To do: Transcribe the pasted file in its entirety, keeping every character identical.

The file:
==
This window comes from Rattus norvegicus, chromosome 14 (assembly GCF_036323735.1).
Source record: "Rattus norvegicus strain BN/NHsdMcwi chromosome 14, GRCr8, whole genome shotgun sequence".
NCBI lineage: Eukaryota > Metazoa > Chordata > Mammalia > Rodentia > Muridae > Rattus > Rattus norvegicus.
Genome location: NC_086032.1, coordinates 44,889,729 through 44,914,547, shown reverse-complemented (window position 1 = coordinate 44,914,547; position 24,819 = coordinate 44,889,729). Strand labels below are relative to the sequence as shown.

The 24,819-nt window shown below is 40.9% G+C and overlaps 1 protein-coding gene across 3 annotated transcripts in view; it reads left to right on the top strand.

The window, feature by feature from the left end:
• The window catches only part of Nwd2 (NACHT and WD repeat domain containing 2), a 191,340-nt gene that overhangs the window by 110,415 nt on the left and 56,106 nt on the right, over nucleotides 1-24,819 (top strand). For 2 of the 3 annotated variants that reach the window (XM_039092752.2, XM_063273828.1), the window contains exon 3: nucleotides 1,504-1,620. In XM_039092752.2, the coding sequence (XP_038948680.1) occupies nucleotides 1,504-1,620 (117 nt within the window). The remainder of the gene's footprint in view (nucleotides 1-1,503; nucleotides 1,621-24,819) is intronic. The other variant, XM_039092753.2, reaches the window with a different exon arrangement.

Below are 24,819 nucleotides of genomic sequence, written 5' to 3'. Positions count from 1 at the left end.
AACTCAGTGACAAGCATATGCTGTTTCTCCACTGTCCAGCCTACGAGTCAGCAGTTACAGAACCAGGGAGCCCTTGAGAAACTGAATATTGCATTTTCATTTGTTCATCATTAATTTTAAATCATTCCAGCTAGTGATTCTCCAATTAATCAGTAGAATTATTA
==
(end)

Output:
This window comes from Rattus norvegicus, chromosome 14 (assembly GCF_036323735.1).
Source record: "Rattus norvegicus strain BN/NHsdMcwi chromosome 14, GRCr8, whole genome shotgun sequence".
NCBI lineage: Eukaryota > Metazoa > Chordata > Mammalia > Rodentia > Muridae > Rattus > Rattus norvegicus.
Genome location: NC_086032.1, coordinates 44,889,729 through 44,914,547, shown reverse-complemented (window position 1 = coordinate 44,914,547; position 24,819 = coordinate 44,889,729). Strand labels below are relative to the sequence as shown.

The 24,819-nt window shown below is 40.9% G+C and overlaps 1 protein-coding gene across 3 annotated transcripts in view; it reads left to right on the top strand.

The window, feature by feature from the left end:
• The window catches only part of Nwd2 (NACHT and WD repeat domain containing 2), a 191,340-nt gene that overhangs the window by 110,415 nt on the left and 56,106 nt on the right, over nucleotides 1-24,819 (top strand). For 2 of the 3 annotated variants that reach the window (XM_039092752.2, XM_063273828.1), the window contains exon 3: nucleotides 1,504-1,620. In XM_039092752.2, the coding sequence (XP_038948680.1) occupies nucleotides 1,504-1,620 (117 nt within the window). The remainder of the gene's footprint in view (nucleotides 1-1,503; nucleotides 1,621-24,819) is intronic. The other variant, XM_039092753.2, reaches the window with a different exon arrangement.

Below are 24,819 nucleotides of genomic sequence, written 5' to 3'. Positions count from 1 at the left end.
AACTCAGTGACAAGCATATGCTGTTTCTCCACTGTCCAGCCTACGAGTCAGCAGTTACAGAACCAGGGAGCCCTTGAGAAACTGAATATTGCATTTTCATTTGTTCATCATTAATTTTAAATCATTCCAGCTAGTGATTCTCCAATTAATCAGTAGAATTATTA